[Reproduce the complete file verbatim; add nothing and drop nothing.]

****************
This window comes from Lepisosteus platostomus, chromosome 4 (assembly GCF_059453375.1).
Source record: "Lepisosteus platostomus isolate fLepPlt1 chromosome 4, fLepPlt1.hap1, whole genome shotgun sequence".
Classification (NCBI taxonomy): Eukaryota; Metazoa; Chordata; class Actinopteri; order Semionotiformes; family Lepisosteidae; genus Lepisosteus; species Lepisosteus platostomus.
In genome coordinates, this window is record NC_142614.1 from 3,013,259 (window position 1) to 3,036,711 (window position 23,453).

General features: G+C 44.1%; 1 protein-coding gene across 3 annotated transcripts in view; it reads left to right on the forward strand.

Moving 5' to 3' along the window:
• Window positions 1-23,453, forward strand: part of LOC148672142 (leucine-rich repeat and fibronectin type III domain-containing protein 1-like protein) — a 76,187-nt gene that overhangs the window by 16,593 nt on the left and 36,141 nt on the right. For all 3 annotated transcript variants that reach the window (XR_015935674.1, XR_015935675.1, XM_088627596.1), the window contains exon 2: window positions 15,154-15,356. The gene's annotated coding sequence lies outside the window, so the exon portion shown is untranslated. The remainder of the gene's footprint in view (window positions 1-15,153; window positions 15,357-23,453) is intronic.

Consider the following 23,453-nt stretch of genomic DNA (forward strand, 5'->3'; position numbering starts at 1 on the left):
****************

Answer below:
This window comes from Lepisosteus platostomus, chromosome 4 (assembly GCF_059453375.1).
Source record: "Lepisosteus platostomus isolate fLepPlt1 chromosome 4, fLepPlt1.hap1, whole genome shotgun sequence".
Classification (NCBI taxonomy): Eukaryota; Metazoa; Chordata; class Actinopteri; order Semionotiformes; family Lepisosteidae; genus Lepisosteus; species Lepisosteus platostomus.
In genome coordinates, this window is record NC_142614.1 from 3,013,259 (window position 1) to 3,036,711 (window position 23,453).

General features: G+C 44.1%; 1 protein-coding gene across 3 annotated transcripts in view; it reads left to right on the forward strand.

Moving 5' to 3' along the window:
• Window positions 1-23,453, forward strand: part of LOC148672142 (leucine-rich repeat and fibronectin type III domain-containing protein 1-like protein) — a 76,187-nt gene that overhangs the window by 16,593 nt on the left and 36,141 nt on the right. For all 3 annotated transcript variants that reach the window (XR_015935674.1, XR_015935675.1, XM_088627596.1), the window contains exon 2: window positions 15,154-15,356. The gene's annotated coding sequence lies outside the window, so the exon portion shown is untranslated. The remainder of the gene's footprint in view (window positions 1-15,153; window positions 15,357-23,453) is intronic.

Consider the following 23,453-nt stretch of genomic DNA (forward strand, 5'->3'; position numbering starts at 1 on the left):